Food for Thought and Links to Articles
For those of you who might still be falling for PETA and HSUS ads that ask you for money, read about PETA employees who are not about protecting unwanted animals. This article was written by Patti Strand, President of the National Animal Interest Alliance (NAIA)
If you would like to learn more about, donate to, or join the NAIA, go to this website. I am a member and encourage all to join or to donate whatever you can afford to this worthwhile organization. It is not just for show dogs and breeders. If you love and value your animals and your right to own them, support this group. NAIA is a 501(c)(3)not-for-profit organization.
What is A Preservation Breeder?
Perhaps you have seen on Facebook or heard the term "preservation breeder" somewhere and wondered what the term means. Here is a paragraph of explanation, taken from an article written by Dan Sayers that appeared in the July 2017 issue of ShowSight Magazine. Sayers wrote, "The term “preservation breeder” is a somewhat recent designation. It is used with increasing frequency among dedicated fanciers to reinforce a commitment to produce dogs of quality as described by the breed standards. This new designation is a direct response to an AR [animal Rights]campaign determined to eliminate the controlled breeding and ownership of all companion animals. To a growing number of serious fanciers, the stakes have never been higher and the use of “purebred” seems out of touch these days, if not entirely obsolete. “Preservation” may best describe the work required of today’s breeders who wish to live in a world where Schipperkes and Rottweilers coexist alongside “service dogs” and “rescues.”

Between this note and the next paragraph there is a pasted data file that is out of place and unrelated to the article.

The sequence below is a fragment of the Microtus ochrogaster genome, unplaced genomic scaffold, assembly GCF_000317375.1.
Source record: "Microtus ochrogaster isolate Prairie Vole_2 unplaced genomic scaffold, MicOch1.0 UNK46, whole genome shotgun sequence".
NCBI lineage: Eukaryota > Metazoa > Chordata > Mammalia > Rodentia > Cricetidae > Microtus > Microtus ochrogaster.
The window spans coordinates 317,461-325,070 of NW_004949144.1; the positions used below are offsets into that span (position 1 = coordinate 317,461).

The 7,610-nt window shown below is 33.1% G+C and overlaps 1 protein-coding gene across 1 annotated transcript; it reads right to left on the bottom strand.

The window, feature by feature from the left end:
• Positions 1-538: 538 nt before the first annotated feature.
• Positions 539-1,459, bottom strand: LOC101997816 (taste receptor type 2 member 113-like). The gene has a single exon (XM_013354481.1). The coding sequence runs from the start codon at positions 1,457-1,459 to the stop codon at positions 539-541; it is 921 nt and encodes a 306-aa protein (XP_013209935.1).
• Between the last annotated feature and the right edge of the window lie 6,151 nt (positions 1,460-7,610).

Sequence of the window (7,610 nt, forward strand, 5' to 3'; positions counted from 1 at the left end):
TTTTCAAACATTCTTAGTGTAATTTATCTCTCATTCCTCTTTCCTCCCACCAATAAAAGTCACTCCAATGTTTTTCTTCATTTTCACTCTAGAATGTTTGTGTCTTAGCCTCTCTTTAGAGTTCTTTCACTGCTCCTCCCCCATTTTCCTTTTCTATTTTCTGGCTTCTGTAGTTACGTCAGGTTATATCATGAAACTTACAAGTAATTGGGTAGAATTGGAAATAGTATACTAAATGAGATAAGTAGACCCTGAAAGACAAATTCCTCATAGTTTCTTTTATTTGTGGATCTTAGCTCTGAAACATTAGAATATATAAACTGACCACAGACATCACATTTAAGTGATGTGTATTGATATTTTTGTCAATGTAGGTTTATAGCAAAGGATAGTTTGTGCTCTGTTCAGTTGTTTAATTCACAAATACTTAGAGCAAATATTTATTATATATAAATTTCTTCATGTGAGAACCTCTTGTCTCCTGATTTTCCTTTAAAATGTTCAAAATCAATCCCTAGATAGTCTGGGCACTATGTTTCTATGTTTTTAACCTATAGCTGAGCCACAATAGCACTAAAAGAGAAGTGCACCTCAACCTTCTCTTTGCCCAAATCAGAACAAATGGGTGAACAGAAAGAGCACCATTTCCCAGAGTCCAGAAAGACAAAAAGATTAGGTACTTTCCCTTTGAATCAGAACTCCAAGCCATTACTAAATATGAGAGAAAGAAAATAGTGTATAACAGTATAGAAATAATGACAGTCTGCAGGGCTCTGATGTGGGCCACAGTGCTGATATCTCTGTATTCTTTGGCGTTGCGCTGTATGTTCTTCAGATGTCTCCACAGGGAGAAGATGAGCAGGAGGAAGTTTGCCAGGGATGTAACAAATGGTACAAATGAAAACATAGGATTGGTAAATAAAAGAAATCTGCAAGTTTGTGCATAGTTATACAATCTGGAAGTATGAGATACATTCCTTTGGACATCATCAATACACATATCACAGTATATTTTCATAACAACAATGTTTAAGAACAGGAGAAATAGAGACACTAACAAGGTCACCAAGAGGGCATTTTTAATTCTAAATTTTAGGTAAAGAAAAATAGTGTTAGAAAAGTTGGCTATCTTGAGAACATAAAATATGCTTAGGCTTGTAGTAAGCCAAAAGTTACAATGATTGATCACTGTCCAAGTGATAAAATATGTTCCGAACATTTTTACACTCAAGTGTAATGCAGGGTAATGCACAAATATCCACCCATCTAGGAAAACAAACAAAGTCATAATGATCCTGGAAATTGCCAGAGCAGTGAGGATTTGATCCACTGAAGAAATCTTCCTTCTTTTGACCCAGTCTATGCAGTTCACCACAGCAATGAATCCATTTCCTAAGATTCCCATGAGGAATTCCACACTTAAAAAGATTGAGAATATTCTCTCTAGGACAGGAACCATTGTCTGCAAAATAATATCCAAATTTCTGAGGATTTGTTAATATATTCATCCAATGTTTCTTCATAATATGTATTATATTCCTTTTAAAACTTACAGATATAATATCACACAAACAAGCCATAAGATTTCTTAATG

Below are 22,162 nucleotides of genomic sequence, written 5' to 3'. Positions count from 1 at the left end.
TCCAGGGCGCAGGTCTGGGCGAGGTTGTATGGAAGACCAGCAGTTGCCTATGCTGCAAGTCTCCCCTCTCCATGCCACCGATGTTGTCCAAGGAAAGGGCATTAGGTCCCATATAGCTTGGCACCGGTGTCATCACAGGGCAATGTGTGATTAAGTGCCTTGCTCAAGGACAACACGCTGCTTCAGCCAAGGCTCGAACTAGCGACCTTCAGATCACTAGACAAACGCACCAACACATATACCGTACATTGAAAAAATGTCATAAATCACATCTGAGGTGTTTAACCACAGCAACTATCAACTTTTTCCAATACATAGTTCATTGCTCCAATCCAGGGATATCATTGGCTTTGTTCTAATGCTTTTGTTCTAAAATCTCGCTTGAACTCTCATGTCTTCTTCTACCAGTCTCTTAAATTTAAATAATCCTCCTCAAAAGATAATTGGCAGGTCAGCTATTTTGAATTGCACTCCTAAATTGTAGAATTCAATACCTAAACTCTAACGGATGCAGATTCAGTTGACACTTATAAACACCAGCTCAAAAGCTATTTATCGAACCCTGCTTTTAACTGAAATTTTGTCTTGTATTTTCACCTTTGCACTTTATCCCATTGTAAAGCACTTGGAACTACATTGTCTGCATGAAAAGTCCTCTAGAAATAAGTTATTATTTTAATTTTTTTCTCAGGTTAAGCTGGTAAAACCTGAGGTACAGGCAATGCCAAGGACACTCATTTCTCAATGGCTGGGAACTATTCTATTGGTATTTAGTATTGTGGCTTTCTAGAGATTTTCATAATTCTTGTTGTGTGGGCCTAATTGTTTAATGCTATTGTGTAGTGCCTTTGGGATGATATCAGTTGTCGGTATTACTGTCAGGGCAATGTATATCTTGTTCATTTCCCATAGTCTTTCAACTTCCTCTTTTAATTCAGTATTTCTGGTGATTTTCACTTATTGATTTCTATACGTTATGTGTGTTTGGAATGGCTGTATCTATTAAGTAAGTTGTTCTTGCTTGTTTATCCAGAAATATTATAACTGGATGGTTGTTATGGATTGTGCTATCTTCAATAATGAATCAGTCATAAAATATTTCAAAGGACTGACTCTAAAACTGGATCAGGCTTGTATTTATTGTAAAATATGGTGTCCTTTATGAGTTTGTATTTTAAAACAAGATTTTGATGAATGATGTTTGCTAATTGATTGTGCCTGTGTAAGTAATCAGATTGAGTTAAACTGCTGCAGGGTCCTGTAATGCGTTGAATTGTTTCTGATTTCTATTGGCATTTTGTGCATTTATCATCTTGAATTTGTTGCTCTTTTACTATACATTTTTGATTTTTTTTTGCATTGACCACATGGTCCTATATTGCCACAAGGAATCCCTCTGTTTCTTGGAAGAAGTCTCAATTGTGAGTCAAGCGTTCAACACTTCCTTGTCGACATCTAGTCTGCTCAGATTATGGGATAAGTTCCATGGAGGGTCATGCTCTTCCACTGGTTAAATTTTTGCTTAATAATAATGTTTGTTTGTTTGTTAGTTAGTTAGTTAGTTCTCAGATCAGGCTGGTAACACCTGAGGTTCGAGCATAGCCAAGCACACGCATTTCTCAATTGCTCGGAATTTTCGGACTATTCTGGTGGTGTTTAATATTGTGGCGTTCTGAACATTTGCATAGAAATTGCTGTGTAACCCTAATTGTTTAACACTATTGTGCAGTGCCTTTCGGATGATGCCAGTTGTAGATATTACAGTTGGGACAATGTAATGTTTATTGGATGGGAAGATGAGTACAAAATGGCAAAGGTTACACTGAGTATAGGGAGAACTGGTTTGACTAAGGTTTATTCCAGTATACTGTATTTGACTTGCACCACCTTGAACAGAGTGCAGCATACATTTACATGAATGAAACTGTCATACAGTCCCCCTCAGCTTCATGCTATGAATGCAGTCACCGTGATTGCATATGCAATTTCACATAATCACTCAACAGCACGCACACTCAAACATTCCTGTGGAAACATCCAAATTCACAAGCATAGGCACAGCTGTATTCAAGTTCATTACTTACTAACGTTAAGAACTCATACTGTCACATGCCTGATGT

Here is the link to the entire article. https://www.showsightmagazine.com/article/what-does-it-mean-to-be-a-preservation-breeder/124
Other articles may be found by simply googling "Breed Preservation"
Today those who wish to purchase purebred dogs often face criticism from friends, relatives, or co-workers who have drunk the kool-aide of the animal rights people. Someone who bought one of my Lhasa puppies actually parted ways with a friend who would not stop criticizing her for her choice.
Now, as a breeder of purebred dogs, I may scoff at people who spend thousands of dollars on a designer breed with a catchy name (usually ending in "doodle"), but I respect their right to do so. If they want to pay a lot of money for what is basically a mutt, it’s their money and their desire to own such a dog. If someone wants to rescue an unwanted dog from an animal shelter, I have no problem with that. Again, it is their desire and their money. I always wonder why, then, do buyers of purebreds have to take flack from the buyers of designer dogs and rescue dogs because they want a purebred? It is a matter of personal choice.